After a few snacks, I retraced my steps and began hiking the 3.3 miles south to Lions Head. The hike between Lions Head and Bear Mountain is nice, with a couple of shelters and group camping areas. I think the section from Salisbury over to Sages Ravine is a great weekend backpacking trip. It has plenty of water, places to camp, and some great views and places of interest – Lions Head, Bear Mountain, and Sages Ravine. Lions Head is also a great Day Hike for a picnic. It is a strenuous climb but well worth the effort.
The Bear Mountain to Lions Head section is less strenuous and contains more moderate hiking. Some parts are almost park-like, with hardwood forests, laurels, and small gurgling brooks. This is a great hike for people being introduced to hiking or backpacking.
One of my favorite shelters in this area is Brassie Brook. The shelter is on the side of the ridge and near a good water source. It also has a big, clean privy with actual walls, which is always a plus when the privy faces the shelter. In addition to Brassie Brook Shelter, there is also a group site. Past Brassie Brook, before reaching Lions Head, Riga Shelter and another group camping site can be found. There is no lack of places to stay between Lions Head and Bear Mountain unless hiking during the summer or on the weekends. It may be a little more crowded during these peak times.
The climb up to Lions Head was similar to Bear Mountain, although not as long. There were the same small scrambles over granite slabs, with more great views on the climb to the summit.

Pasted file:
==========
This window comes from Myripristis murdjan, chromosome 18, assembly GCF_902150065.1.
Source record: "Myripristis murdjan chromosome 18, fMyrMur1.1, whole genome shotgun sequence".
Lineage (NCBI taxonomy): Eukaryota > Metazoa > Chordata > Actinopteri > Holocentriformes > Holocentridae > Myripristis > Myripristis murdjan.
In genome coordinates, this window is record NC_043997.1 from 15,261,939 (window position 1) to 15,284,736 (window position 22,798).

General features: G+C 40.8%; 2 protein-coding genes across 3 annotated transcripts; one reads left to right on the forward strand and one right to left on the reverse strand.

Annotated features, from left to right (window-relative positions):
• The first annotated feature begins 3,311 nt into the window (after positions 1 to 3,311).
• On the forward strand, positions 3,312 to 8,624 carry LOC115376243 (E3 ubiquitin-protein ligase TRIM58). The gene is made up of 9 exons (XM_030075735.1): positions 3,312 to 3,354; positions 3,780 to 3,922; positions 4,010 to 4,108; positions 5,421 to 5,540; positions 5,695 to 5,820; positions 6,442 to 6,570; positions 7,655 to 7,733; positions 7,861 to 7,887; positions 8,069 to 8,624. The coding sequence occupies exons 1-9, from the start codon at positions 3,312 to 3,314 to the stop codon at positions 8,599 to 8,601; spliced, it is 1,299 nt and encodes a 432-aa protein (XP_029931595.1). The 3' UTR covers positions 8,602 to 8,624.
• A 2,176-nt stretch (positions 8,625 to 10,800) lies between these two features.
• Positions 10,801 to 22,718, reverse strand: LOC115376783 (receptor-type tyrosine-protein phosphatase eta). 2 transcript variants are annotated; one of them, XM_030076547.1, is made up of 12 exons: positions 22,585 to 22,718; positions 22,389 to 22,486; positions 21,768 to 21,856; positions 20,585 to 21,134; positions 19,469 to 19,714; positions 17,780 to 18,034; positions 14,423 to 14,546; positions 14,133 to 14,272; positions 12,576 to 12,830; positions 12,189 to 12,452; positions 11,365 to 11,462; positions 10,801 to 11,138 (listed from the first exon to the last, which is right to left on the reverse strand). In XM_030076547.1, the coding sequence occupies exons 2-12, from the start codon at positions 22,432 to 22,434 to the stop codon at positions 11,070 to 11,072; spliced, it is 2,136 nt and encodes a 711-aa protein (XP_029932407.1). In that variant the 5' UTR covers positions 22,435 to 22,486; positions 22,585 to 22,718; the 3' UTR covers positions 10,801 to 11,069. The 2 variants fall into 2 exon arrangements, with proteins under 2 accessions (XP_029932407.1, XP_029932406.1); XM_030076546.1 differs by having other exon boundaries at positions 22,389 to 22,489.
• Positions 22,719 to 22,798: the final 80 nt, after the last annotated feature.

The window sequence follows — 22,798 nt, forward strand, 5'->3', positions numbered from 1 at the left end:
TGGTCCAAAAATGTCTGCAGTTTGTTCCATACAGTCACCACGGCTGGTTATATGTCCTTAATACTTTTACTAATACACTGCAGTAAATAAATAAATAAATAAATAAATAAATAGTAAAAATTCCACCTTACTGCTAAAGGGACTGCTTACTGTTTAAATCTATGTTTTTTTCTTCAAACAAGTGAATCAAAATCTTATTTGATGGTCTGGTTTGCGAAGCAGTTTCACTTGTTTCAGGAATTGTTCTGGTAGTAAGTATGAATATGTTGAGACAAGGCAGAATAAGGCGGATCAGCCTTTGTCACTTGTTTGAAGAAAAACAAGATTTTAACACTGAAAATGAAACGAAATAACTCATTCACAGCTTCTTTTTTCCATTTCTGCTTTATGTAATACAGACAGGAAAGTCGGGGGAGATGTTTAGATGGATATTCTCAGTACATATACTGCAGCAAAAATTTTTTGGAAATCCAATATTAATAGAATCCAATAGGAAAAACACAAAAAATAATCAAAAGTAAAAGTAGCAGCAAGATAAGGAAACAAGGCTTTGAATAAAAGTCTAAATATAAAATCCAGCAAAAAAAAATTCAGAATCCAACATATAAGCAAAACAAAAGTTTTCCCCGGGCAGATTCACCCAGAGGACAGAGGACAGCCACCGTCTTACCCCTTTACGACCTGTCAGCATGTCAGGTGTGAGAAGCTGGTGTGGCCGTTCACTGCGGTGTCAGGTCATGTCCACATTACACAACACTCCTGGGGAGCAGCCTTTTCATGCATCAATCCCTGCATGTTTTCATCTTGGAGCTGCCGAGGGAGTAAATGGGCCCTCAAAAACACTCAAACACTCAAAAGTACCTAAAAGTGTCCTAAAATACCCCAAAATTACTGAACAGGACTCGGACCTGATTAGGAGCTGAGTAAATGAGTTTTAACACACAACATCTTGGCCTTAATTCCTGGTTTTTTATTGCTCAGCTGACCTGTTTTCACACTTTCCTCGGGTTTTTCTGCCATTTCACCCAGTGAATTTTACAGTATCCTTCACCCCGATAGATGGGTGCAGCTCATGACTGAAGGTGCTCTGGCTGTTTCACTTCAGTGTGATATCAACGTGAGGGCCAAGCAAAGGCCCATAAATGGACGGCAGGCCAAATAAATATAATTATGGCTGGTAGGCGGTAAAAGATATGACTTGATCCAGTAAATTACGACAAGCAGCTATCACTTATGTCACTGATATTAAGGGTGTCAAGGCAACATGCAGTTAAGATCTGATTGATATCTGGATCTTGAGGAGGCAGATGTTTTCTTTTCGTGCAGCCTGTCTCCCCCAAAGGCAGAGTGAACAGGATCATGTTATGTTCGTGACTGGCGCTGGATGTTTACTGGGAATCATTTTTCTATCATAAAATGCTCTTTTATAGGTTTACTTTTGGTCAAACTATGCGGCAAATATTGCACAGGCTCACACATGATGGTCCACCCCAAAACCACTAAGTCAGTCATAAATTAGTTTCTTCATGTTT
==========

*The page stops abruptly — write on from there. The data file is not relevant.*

Once at the top, I settled amongst the rock outcroppings to eat lunch. A new bagel shop opened near the house, and I had an everything bagel loaded with cream cheese, onion, and all those things I only eat when hiking. Yum!
As I finished the bagel, I heard someone yelling my name repeatedly. How did anyone know I was here, and what was wrong?! Suddenly, a young black and white hunting dog came bounding over the rocks and leaped onto my back with both paws on my shoulders. I began laughing since I love dogs. The poor owner was mortified as he tried to grab his dog (that had my name). She bounced around me, dodging him, with a big ole dog grin on her face, exuding pure joy at being outside on this beautiful day. I held her while he leashed her, and we chatted for a few minutes before they hiked down the mountain.
The hike north on the AT, back down Over Mountain Trail, went by quickly. Bagel carbs powered me! One of the best things about hiking will always be the ability to eat most anything I want. I’ve just got to learn to curve dairy and carbohydrate cravings and try to focus on a few healthier items like veggies and lean proteins. No luck yet, but I’m going to work on it.
I passed a day hiker going down to the parking area on Over Mountain Trail. He was the only hiker I saw all day, other than the dog’s owner. I suspect it is probably MUCH busier on the weekends. Even if busy on the weekends, this is a section of trail I would recommend!